Family, Fiction, Health and wellbeing, Melbourne, Relationship and marriage, Writing

In the night (Part 3)

The grass needs mowing.

It is my first thought as I’m ushered inside by my mum. I say as much to her; she either doesn’t hear or wilfully ignores me.

Home invasion. Two months ago. I spent two nights in hospital before Mum took charge. She brought a suitcase, together we took the V-line to Trafalgar, to my childhood home.

I’m insisting on this. I am ready to move back, inside the house I shared with Bob. The door’s been replaced and re-hung. I glance at it suspiciously; I prefer the old one. A state-of-the-art alarm system fitted at the front door, the sensor’s red eye following my every move.

‘Mum, I’m fine. You don’t need to come in.’

‘Rubbish, Helena. I’m staying overnight too. We talked about this. And I’ve arranged for Dad’s old friend Bert to mow the lawn tomorrow.’

‘I can do it.’

‘Let us help you,’ Mum says.

I stare at the floorboards. The last time I saw them, Bob’s blood pooled in a shimmery, morbidly fascinating puddle. I remember how it was drying at the edges as the ambos glided me out.

I was told about Bob my first morning in hospital. Dead. Stabbed twenty-six times in the head, chest, arms, hands and legs. Put up a fight, they said. Kept the intruder busy, away from me, huddled in fear and shock in the hallway, as the police arrived. They caught him, just down the laneway. An ice addict. A stupid, random, fucking senseless attack.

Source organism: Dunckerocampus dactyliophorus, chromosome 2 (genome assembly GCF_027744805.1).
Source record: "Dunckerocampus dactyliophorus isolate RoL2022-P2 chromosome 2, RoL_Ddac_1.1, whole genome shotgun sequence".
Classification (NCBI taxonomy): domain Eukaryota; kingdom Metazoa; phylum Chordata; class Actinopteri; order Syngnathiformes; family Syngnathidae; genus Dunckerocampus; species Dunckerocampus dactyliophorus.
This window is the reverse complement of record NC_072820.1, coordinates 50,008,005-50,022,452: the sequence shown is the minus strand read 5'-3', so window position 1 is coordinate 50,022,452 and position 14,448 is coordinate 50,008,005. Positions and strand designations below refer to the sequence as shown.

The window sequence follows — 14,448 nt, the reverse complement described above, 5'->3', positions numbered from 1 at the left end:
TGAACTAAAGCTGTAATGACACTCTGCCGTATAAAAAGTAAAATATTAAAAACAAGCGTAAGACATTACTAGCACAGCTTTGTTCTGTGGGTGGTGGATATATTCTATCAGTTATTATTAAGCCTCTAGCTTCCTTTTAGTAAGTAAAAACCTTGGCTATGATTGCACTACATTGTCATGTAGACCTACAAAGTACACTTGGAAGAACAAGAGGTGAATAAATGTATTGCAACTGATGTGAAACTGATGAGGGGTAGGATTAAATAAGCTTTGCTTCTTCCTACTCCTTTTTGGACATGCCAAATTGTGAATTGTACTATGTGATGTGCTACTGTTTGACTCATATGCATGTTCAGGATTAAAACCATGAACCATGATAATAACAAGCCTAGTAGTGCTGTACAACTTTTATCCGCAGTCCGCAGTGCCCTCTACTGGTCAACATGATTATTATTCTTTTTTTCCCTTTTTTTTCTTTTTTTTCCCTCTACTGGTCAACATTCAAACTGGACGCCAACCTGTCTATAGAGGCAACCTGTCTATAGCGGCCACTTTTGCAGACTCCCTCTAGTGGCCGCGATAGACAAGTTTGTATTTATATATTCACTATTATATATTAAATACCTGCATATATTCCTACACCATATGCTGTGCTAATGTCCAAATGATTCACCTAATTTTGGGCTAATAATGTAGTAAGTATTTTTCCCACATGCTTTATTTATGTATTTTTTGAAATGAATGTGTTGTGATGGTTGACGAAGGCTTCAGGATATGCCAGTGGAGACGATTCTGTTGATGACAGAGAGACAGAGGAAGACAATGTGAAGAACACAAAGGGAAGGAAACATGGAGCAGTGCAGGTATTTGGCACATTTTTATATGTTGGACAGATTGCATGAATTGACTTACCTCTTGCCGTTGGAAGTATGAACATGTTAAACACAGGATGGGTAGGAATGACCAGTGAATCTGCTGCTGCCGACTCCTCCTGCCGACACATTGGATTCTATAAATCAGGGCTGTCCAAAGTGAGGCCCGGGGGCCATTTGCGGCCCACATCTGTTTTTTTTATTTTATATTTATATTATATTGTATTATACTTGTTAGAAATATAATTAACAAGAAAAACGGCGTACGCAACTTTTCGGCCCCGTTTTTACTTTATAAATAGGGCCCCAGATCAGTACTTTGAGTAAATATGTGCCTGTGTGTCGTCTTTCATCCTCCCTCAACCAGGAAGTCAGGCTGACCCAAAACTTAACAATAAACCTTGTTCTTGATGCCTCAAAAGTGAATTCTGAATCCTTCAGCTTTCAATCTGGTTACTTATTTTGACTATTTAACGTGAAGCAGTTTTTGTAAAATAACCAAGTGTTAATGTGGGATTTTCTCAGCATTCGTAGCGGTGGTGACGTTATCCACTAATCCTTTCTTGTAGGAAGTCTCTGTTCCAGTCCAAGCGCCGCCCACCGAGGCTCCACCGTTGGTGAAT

Now, my gaze fixates on the spot, I feel Mum’s hand pull me gently away, towards the kitchen.

‘Let’s have a cuppa love,’ Mum whispers, fighting back tears.

‘Who’s fixed everything?’

‘Hmm?’ Mum’s filling the kettle but I feel she’s dodging the question. Selective hearing.

‘The door. The cleaning. The food and fresh milk in the fridge. Who did it?’ My voice is quiet, measured.

‘Never mind that now, love. Plenty of time.’ Mum opens and shuts cupboard doors. I watch as she acts like a newbie to the art of making tea. It’s not as if she’s never been to my home before; I can’t number the cups of tea the two of us consumed here. Or the dinners, particularly just after Dad died.

It hits me. I sink to my knees, keening. Bob’s dead. Never coming back.

Time passes. I slowly become aware of being held by Mum. The two of us clinging to each other as our mutual tears dry.

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